Back from the adverts, and Kate introduces the next contestant with her back to the judges. In the background you can see Simon whispering something into Sharon's ear. I wonder what that could have been? Do we think he discovered the thing that Louis doesn't want Simon or Sharon to know about? Great for him if he has, since the viewers certainly never found out what it was. Anyway, the next contestant is Nicholas, and Louis introduces him as a great soul singer. Nicholas mentions in his VT package that getting this far is such an achievement that the hard work has already paid off. Not so much, kiddo; you've got a maximum of ten more weeks before that happens. Now, if you've got a great male soul singer on your hands, what song might you pick for him to sing? 'Stand By Me', perhaps? 'I Don't Want To Talk About It'? No, Louis has decided that the perfect song for Nicholas to show off his mad soul singin' skillz is 'On The Wings Of Love', because Louis is a complete idiot. Nicholas struggles with the song a lot, and doesn't quite seem to be able to find the right key. [He does that thing again where he keeps falsettoing on and on, rather than just showing it off on a couple of notes. - Joel] In general, his performance is awful, but he can't really take the blame, since it's clear he's doing the best he can with the shitty hand he was dealt and it's not his fault that Louis hasn't bought any new records since 1984. Simon says this slightly more politely in his comments, and fingers Louis (ewww, not like that) for picking an inappropriate song. Louis is unwilling to take the blame, of course, and blathers on about how it's a classic, before making a vague comment about how Simon cocked up with 'S.O.S.' so he's allowed to make a mistake too. The difference being, of course, that Simon learnt from that mistake and I doubt Louis will. Louis then proceeds to talk all over Sharon, and where exactly is the Queen of Darkness now? Punch him, Sharon, for all of our sakes. Kate asks Nicholas what he thought of the song, and Nicholas robotically says that Louis didn't force him to do that song, that he wanted to do it too, that they chose it and worked on it together, and if all that is true, MechaNick, why did you stare at your shoes for the entirety of that speech? Phillip's the shy one, but even he managed to look at the camera, for fuck's sake. I suspect that Louis has Nicholas well and truly whipped, and that Nicholas daren't criticise in case he really does end up singing 'Dancing Queen' next week.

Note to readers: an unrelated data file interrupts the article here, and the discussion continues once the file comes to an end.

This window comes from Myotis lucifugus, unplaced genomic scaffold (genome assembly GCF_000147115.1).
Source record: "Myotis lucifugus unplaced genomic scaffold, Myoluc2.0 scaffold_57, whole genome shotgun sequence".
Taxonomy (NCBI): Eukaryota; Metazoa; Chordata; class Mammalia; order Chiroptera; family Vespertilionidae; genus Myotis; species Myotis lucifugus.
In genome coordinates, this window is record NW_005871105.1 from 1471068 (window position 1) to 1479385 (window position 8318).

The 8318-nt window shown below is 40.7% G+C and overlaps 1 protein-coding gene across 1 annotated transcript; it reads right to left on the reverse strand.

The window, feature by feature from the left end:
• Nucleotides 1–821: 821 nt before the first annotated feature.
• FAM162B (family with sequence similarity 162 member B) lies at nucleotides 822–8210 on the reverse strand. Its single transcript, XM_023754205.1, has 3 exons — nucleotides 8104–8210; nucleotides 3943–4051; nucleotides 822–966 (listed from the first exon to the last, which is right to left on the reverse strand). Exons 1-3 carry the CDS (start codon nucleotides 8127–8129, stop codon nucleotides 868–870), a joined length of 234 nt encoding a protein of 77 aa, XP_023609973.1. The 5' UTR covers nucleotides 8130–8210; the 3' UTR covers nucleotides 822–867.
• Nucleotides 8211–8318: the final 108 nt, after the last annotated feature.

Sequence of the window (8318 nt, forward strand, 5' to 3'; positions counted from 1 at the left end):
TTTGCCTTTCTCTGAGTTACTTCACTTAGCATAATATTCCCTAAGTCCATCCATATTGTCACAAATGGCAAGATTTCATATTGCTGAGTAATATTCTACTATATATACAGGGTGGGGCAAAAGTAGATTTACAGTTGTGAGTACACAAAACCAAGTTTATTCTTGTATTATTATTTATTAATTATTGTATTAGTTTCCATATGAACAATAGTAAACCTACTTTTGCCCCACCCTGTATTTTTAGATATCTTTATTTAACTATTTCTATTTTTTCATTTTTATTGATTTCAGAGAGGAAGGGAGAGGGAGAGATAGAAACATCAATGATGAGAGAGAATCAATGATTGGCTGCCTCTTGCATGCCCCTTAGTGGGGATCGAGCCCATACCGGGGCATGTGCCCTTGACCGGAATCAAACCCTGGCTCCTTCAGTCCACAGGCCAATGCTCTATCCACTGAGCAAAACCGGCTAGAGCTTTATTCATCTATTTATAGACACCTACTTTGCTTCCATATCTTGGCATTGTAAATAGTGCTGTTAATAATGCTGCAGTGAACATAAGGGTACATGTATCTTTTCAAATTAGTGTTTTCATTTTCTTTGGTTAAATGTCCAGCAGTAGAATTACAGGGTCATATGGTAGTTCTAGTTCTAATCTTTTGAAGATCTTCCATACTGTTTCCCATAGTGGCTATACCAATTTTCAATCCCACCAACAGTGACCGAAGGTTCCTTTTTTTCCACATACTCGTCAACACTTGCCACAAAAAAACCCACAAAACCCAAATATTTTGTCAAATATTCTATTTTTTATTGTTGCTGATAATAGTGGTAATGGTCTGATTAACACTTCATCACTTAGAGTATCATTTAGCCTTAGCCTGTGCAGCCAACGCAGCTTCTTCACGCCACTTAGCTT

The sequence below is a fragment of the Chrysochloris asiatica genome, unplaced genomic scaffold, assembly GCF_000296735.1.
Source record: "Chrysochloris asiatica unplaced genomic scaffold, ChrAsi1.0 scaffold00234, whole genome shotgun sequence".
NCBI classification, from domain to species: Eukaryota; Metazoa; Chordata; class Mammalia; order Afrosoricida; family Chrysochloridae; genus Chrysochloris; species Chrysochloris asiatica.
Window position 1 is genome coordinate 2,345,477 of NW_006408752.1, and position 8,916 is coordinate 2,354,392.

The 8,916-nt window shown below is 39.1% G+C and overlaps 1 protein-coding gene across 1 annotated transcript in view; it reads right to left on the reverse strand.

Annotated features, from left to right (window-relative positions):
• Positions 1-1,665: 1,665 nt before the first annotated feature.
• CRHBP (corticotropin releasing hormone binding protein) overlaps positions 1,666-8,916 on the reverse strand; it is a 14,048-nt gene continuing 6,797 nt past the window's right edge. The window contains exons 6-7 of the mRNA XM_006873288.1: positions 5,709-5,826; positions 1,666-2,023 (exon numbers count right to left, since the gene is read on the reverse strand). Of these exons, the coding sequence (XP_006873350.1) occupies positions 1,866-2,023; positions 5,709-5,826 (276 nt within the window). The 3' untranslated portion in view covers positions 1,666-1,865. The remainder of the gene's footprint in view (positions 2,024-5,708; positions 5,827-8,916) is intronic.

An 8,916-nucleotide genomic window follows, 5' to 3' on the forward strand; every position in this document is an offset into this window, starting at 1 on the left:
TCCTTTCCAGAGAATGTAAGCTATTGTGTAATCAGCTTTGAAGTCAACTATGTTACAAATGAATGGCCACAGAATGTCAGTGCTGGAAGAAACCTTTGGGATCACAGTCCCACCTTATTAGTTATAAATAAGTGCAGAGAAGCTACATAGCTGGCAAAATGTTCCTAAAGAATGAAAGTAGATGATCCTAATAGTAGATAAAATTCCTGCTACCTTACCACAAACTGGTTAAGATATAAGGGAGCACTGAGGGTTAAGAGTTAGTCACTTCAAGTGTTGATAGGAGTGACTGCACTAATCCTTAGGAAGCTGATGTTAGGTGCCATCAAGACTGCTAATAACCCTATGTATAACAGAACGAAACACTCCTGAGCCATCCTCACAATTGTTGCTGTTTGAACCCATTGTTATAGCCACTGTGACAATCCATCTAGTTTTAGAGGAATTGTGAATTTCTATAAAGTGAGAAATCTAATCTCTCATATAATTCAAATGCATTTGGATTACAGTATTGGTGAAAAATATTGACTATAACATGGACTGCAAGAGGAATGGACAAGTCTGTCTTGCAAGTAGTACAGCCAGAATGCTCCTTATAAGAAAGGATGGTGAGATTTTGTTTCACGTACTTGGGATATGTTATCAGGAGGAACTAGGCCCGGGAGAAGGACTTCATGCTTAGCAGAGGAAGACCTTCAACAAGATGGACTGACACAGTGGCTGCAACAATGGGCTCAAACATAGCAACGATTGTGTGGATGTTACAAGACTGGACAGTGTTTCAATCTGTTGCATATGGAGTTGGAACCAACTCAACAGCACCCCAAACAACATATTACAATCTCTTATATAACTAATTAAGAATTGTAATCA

Maria! Hooray! I know that Joel and I haven't exactly been subtle about singing her praises, but she really does look absolutely gorgeous in her VT package. It's no wonder that when we first saw her we genuinely thought she was in the 16-24 category. Sharon talks in the VT about what a refreshing discovery Maria is, and how wonderful it will be to have "our own Beyoncé". It's a nice theory, Sharon, but the last person to express a desire to be the British Beyoncé was Rachel Stevens, and look what happened to her. It's not that I don't love the Rachel, but the closest she got to Beyoncé was the way that everybody who bought her album complained that nothing on it held a candle to the lead single. But I digress. Maria sings 'Emotion' à la Destiny's Child, and you might want to dial down the Beyoncé comparisons before they come back to bite you in the ass, Sharon. It's a fantastic performance, though, and the level of control she has over her voice is astounding. Maria is absolutely in a class of her own compared to everyone who's gone before. [My one reservation is that that song relies heavily on backing vocals and she got a little bit lost at points. She needs to do a completely solo number. - Joel] Louis thinks that Maria is fantastic. Simon thought that she was nervous, but that she delivered and that she's the one who can be relied on to bring a shock to the competition. I think he means that she can be relied on to step outside of her comfort zone and sing challenging songs, rather than to sweat so much she short-circuits the microphone. Sharon is extremely vocal in her praise, and mentions Maria's "body to die for". And it's true, as Joel texted me to point out that Maria does have massive tits. Maria tears up a little and begs the audience to vote for her. She's extremely awed by the situation and the praise, and it's completely adorable.